Curation of content can be a confusing and difficult process.
Determining why you are curating is easily the hardest part of the process. Considering this is a blog more skewed towards fellow educators here are some, truly random sources and sites that I use to figure to learn new stuff, strategies, and lessons.
reddit.com: One of the most visited sites in the world, if you aren’t using this tremendous community then you are behind the times. There is literally a subreddit for anything. And I mean everything (seriously, make sure to turn off all NSFW content if you value your job).
With that in mind, I can nerd out on any history or social studies topic there could possibly be. I also love science too and there are too many subreddits to list for that as well. In no particular order:
r/history, r/historyteachers, r/technology, r/futurology, r/teachers, r/todayilearned, r/askhistorians, r/askreddit, r/politics, r/documentaries just to name a few.
socialstudies.org: As the famous philosopher Notorious B.I.G. once said, “if you don’t know, now you know.”
Handy standards AND some free lesson ideas. What’s not to like? The paywall? Yeah, that’s a bummer, fair point.
sheg.standford.edu: Despite my anger with ‘Furd and their consistent ability to ruin an Oregon Duck football season and then go on to completely stink it up. Stanford actually does something well.
Full lesson downloads w/ a free account. Promotes student-led learning but has DI lessons as well.
voiceofwitness.org: As a PoC, (the non-AVID kind, but also the AVID kind). I love bringing in perspectives that are different from the typical textbook, WASPy viewpoints. Big focus on social justice (I’m a self-professed social justice rogue because party diversity is important) and human rights.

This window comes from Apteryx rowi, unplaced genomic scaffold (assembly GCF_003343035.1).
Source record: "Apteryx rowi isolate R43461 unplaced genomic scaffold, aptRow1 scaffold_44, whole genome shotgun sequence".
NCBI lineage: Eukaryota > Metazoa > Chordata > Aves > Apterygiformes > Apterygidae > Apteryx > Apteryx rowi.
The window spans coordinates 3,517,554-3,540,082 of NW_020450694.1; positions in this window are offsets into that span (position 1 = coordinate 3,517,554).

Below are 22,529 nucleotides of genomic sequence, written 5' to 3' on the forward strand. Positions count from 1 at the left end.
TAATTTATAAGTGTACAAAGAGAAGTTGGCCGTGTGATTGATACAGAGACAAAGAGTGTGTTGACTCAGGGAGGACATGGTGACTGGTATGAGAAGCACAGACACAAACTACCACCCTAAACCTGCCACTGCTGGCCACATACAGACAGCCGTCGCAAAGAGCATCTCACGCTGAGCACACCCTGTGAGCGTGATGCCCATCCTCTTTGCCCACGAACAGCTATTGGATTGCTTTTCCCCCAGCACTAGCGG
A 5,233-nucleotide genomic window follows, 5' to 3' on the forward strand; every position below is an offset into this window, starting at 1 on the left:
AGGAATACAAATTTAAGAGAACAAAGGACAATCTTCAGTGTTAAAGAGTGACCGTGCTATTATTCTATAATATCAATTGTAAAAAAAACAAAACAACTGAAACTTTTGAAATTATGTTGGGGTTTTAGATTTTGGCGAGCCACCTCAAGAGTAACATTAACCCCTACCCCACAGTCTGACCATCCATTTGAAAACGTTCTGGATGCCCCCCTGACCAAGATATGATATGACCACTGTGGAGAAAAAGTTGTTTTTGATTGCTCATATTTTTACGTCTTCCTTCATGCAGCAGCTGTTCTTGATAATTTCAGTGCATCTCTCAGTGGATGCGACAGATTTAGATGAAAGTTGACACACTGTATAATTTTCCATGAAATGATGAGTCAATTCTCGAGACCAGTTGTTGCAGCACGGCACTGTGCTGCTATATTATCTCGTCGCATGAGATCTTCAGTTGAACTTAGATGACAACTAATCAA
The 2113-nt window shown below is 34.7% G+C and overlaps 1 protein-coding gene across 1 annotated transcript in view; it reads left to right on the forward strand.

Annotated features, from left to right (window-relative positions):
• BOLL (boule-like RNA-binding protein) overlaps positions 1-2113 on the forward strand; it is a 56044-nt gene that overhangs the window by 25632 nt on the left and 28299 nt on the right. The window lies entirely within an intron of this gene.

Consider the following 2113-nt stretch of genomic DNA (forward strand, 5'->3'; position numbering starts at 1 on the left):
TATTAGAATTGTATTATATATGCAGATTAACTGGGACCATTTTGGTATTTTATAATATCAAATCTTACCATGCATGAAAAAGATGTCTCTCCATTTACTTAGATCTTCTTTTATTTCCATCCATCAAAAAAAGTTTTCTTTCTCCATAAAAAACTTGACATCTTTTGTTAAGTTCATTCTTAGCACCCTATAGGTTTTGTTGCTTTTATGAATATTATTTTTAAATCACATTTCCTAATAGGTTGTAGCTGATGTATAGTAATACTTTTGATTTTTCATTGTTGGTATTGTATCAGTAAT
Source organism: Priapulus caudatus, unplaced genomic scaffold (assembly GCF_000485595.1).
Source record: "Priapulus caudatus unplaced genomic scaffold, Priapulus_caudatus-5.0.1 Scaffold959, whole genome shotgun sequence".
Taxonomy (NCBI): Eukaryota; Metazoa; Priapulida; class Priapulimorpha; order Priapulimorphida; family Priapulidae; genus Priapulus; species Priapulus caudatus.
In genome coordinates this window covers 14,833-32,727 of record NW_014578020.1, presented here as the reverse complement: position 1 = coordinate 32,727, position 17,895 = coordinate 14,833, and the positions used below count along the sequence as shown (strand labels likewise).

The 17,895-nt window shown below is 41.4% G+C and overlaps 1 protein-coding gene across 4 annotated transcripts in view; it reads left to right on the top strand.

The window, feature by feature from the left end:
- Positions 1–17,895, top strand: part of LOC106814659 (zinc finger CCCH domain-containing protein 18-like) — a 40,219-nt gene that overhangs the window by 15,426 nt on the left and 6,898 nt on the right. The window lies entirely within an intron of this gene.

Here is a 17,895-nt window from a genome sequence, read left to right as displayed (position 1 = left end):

newvisions.org: US and Global History for daaaaaayyyyssssss. For me, a great starting point to adapt or create from.
newsela.com: Another popular one but has to be included for the simple fact that selectable leveled-reading articles from a ton of topics can adapt to ELL or below-level readers.
Wikipedia.org: The bane of educators really isn’t so bad. All the information is cited (except when it isn’t) and that alone can be a great exercise for both teacher and student alike. Does this entry on the magic beans the guy on the corner just sold me seem legit? Let’s scroll to the bottom and find out.
Youtube.com: Commence the gnashing of teeth and pulling of hair. How could we (I) stoop so low as to think youtube could ever seriously be considered reliable and accurate content to show or use in a classroom?
Aside from all the random documentaries, news segments, and historical footage on the platform. There are some seriously entertaining and amazing content creators regarding all kinds of topics. And yes the memes are plentiful. But hey if my students can understand that Germany was repelled back by Russian forces at Stalingrad and eventually all the way to Berlin because of Tom and Jerry, then best believe I’m going to continue using that stuff. It’s gold, Jerry! (HIstory Buffs, Simple History, Crash Course, Kurzgesagt, 10-minute history, Extra Credits, John D. Ruddy for specific channels to check out)
Books: Unfortunately, I can’t link to tangible objects in our 3D plane (yet), so I’ll just have to tell you about them. Howard Zinn’s People’s History of America and Empire are fun regardless of what you think on the viewpoint. Guns, Germs, and Steel is one of my all-timers. The Rise and Fall of the Great Powers is also endlessly fascinating and provides another great, non-racist-y explanation for European domination of the world. Literally could continue for paragraphs but if you’re reading this you probably have others you swear by.
Podcasts: Hardcore History, single-handedly led me to develop a semesters-worth of content on The Great War. Seriously, I’m just waiting for the right moment/staff/administration to pitch it to. True Crime and the legal system are another area of mine that I can spend hours geeking out about so Serial, Last Podcast on the Left, Sword and Scale, and Criminal are morbid and gruesome but I’m totes into that.
And all this content gets filtered into this site, my google classroom, my slideshows, and my activities. Hopefully, you found something new or interesting to draw content from. If not well, hope you didn’t mind the 8-10 minutes it took to read all of this. Sorry, not sorry.